This work is focused on the hydrolysis of cotton fibers from waste textiles to obtain micro and nanofibers to be used as reinforcements in polymer composites. To promote their compatibility with polymeric matrix, hydrolyzed cotton fibers were surface modified with various silane compounds. Thus, these fibers were mixed with commercial poly(lactic acid) (PLA) at 5% w/w loading by melt compounding. Acid treatments caused a decrease of the crystallinity index whereas the thermal stability was significantly improved, especially for cellulose fibers hydrolyzed in two steps. Morphological analysis revealed a reduction of the fibers diameter and a decrease of their length as a consequence of the hydrolysis. NMR analysis confirmed the silanization of the fibers by reaction with the silane agent. Tensile tests revealed that silanization treatments were able to increase the composite Young’s modulus and the stress at break with respect to the neat matrix, indicating that silanization improved the polymer/fiber compatibility interfacial adhesion. The overall results demonstrated that applying suitable surface modification strategies, waste cotton textiles can be effectively recycled as fillers in polymer based composites.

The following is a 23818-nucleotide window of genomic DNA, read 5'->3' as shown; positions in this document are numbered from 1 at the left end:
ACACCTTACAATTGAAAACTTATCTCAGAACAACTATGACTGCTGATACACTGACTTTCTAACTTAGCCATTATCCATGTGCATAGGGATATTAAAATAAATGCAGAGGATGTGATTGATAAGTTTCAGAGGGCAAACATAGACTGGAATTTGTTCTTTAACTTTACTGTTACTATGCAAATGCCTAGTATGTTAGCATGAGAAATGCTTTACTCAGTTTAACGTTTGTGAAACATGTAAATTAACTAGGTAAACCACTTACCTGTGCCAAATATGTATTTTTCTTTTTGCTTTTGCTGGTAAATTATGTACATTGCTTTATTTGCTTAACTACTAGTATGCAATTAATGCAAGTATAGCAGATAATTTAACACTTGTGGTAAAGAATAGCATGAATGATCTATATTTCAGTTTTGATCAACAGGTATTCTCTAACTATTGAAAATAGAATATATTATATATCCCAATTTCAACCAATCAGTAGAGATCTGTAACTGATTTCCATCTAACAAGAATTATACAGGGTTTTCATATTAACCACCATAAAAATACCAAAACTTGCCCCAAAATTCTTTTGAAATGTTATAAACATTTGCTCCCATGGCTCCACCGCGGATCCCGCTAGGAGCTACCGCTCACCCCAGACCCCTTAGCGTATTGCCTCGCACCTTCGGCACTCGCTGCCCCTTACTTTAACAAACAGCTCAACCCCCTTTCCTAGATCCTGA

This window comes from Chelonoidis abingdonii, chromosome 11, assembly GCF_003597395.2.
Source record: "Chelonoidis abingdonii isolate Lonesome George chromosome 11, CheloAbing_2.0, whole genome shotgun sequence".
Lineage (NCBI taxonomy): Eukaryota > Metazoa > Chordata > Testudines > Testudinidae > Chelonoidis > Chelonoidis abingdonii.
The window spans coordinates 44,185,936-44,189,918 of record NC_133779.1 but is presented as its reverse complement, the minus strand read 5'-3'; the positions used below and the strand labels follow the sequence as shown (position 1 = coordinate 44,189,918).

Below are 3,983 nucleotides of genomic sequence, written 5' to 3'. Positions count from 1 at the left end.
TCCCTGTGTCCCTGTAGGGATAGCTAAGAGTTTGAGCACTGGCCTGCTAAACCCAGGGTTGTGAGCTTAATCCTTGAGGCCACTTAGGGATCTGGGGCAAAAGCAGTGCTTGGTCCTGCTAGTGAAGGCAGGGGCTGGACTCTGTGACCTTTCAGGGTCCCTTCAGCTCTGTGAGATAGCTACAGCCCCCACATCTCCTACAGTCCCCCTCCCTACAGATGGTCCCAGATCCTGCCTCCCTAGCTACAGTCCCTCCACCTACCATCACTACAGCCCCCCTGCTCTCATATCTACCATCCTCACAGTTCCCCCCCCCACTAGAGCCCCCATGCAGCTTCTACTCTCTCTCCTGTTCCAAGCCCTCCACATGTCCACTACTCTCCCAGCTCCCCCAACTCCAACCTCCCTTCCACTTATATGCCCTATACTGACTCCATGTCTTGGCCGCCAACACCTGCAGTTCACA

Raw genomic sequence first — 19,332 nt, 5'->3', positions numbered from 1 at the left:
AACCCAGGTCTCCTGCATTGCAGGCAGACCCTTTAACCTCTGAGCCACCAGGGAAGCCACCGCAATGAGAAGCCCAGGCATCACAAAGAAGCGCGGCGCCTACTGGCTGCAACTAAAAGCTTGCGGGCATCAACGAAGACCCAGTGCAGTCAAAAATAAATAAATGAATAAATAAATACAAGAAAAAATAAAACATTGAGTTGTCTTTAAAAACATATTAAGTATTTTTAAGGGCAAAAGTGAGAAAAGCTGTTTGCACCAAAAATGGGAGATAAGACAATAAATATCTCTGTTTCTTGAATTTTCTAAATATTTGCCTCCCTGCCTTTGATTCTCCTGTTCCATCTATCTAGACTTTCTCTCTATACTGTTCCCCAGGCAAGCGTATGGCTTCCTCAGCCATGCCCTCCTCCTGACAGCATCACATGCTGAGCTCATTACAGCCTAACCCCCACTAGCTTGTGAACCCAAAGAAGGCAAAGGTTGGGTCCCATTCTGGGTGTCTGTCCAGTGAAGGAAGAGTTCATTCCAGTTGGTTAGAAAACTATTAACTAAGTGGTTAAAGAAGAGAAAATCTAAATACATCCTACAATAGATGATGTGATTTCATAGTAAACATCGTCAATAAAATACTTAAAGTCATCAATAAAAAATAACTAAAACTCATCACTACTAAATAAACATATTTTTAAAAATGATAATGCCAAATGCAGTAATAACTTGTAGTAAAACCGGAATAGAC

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The authors are grateful to CAPES (PNPD Program) for financial support, and Project FP7-People-2011- IRSES-295262 (VAIKUTUS Project) for L. C. Ferreira and Rafael S. Araújo Post-Docs fellowship.
Compliance with Ethical Standards
Conflict of interest
We wish to confirm that there are no known conflicts of interest associated with this publication and there has been no significant financial support for this work that could have influenced its outcome.
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